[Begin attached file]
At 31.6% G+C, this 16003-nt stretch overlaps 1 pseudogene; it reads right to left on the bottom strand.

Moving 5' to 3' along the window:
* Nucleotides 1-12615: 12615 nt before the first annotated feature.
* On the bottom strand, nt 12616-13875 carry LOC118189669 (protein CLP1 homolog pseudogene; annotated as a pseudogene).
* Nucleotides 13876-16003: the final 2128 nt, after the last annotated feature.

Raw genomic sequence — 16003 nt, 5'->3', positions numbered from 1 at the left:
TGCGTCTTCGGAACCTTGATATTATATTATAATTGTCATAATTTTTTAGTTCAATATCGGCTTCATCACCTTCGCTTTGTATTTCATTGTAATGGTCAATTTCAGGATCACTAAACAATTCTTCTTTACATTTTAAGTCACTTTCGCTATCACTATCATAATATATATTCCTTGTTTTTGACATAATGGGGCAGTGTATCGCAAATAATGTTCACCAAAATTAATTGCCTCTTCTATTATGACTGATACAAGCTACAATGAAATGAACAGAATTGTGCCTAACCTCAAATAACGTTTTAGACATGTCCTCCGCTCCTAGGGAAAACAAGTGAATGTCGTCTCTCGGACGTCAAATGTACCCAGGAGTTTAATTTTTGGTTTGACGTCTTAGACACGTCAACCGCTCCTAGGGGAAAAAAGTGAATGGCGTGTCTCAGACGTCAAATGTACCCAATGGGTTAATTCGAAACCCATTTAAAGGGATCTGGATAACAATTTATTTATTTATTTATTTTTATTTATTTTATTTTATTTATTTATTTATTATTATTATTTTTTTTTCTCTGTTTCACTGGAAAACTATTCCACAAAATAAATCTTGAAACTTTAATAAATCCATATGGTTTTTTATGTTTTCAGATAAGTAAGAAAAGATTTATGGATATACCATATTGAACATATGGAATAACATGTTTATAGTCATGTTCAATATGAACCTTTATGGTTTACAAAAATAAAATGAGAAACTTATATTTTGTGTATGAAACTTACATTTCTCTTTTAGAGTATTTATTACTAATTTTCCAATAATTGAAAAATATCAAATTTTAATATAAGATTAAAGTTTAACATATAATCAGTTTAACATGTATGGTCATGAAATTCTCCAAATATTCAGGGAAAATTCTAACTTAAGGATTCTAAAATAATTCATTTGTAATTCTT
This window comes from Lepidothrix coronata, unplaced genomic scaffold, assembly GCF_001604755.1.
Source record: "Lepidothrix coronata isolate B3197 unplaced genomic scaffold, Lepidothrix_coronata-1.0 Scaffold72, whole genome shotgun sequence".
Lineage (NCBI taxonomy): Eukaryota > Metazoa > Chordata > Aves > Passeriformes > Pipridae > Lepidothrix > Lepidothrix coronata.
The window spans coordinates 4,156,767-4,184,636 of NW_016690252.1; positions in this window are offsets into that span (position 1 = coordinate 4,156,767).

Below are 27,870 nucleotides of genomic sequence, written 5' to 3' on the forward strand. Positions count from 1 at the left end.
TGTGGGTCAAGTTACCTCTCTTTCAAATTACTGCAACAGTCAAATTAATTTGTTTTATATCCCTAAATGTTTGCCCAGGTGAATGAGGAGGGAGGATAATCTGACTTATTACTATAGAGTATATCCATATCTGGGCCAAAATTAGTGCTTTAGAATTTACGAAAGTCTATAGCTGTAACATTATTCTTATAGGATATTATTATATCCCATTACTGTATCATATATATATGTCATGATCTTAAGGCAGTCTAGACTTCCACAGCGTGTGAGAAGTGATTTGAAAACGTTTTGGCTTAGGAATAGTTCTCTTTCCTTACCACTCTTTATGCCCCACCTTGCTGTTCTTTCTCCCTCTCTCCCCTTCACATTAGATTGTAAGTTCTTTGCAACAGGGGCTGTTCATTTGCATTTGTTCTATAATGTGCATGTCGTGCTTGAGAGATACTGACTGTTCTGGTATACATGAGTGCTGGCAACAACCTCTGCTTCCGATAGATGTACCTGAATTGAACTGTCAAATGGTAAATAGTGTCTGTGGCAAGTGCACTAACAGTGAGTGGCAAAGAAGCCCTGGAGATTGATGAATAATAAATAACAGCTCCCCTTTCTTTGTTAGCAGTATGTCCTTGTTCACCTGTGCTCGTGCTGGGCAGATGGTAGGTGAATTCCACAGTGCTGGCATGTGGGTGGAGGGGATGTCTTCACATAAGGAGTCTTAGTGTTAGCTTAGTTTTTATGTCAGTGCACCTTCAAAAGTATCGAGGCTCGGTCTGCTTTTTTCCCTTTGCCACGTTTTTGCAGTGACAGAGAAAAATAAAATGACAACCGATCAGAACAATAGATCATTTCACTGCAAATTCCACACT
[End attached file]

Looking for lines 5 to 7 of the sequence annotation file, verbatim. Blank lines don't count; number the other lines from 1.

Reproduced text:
* Nucleotides 13876-16003: the final 2128 nt, after the last annotated feature.

Raw genomic sequence — 16003 nt, 5'->3', positions numbered from 1 at the left:
TGCGTCTTCGGAACCTTGATATTATATTATAATTGTCATAATTTTTTAGTTCAATATCGGCTTCATCACCTTCGCTTTGTATTTCATTGTAATGGTCAATTTCAGGATCACTAAACAATTCTTCTTTACATTTTAAGTCACTTTCGCTATCACTATCATAATATATATTCCTTGTTTTTGACATAATGGGGCAGTGTATCGCAAATAATGTTCACCAAAATTAATTGCCTCTTCTATTATGACTGATACAAGCTACAATGAAATGAACAGAATTGTGCCTAACCTCAAATAACGTTTTAGACATGTCCTCCGCTCCTAGGGAAAACAAGTGAATGTCGTCTCTCGGACGTCAAATGTACCCAGGAGTTTAATTTTTGGTTTGACGTCTTAGACACGTCAACCGCTCCTAGGGGAAAAAAGTGAATGGCGTGTCTCAGACGTCAAATGTACCCAATGGGTTAATTCGAAACCCATTTAAAGGGATCTGGATAACAATTTATTTATTTATTTATTTTTATTTATTTTATTTTATTTATTTATTTATTATTATTATTTTTTTTTCTCTGTTTCACTGGAAAACTATTCCACAAAATAAATCTTGAAACTTTAATAAATCCATATGGTTTTTTATGTTTTCAGATAAGTAAGAAAAGATTTATGGATATACCATATTGAACATATGGAATAACATGTTTATAGTCATGTTCAATATGAACCTTTATGGTTTACAAAAATAAAATGAGAAACTTATATTTTGTGTATGAAACTTACATTTCTCTTTTAGAGTATTTATTACTAATTTTCCAATAATTGAAAAATATCAAATTTTAATATAAGATTAAAGTTTAACATATAATCAGTTTAACATGTATGGTCATGAAATTCTCCAAATATTCAGGGAAAATTCTAACTTAAGGATTCTAAAATAATTCATTTGTAATTCTT